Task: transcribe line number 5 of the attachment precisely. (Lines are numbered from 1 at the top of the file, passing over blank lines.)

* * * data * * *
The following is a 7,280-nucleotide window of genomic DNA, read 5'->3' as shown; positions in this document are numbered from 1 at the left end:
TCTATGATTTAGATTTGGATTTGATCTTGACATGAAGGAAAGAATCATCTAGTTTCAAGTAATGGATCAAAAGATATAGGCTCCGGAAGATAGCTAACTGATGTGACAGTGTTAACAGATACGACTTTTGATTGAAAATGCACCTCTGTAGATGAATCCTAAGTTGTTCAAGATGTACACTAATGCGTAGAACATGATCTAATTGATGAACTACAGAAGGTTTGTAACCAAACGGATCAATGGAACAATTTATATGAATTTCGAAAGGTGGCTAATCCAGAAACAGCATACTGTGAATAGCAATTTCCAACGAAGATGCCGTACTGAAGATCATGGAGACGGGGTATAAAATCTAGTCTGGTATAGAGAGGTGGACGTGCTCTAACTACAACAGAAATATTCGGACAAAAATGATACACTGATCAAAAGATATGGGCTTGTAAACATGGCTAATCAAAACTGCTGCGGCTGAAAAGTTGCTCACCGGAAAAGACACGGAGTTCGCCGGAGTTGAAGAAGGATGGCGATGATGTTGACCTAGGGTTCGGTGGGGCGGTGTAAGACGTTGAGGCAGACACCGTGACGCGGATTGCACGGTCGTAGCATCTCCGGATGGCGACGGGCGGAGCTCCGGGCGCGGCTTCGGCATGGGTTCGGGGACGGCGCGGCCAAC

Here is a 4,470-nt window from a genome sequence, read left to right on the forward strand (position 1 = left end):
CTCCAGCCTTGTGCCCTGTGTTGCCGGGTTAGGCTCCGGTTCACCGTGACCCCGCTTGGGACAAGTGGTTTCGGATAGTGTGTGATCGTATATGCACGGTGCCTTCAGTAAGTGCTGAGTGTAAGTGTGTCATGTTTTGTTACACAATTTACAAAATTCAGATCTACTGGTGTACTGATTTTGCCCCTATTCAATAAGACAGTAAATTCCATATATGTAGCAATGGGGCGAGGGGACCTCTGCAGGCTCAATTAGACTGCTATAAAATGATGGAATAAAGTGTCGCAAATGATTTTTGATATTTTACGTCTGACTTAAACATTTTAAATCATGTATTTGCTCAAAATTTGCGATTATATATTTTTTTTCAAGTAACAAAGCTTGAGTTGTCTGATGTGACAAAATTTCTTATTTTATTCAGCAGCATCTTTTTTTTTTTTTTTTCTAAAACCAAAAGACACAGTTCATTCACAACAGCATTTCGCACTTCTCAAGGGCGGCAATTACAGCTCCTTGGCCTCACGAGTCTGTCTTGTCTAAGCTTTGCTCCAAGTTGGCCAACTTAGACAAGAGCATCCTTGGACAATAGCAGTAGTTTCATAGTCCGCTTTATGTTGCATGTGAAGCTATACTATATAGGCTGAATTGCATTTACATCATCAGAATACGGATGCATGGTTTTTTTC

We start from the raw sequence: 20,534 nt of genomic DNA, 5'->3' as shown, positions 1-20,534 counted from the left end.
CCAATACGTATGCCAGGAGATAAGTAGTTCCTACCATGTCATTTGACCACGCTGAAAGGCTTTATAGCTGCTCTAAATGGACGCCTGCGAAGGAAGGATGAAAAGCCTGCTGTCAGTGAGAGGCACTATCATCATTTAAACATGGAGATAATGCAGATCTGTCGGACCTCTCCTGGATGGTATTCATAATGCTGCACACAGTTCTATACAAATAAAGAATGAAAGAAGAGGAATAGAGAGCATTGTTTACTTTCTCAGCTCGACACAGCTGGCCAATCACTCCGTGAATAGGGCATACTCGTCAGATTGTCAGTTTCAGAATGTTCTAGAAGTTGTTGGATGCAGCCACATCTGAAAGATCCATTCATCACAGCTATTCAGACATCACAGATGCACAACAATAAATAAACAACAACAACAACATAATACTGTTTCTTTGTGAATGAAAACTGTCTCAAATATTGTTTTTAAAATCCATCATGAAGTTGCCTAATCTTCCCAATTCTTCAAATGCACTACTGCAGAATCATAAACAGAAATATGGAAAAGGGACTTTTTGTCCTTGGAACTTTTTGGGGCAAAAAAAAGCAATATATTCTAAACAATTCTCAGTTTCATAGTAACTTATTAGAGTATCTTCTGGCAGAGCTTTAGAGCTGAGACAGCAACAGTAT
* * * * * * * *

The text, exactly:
We start from the raw sequence: 20,534 nt of genomic DNA, 5'->3' as shown, positions 1-20,534 counted from the left end.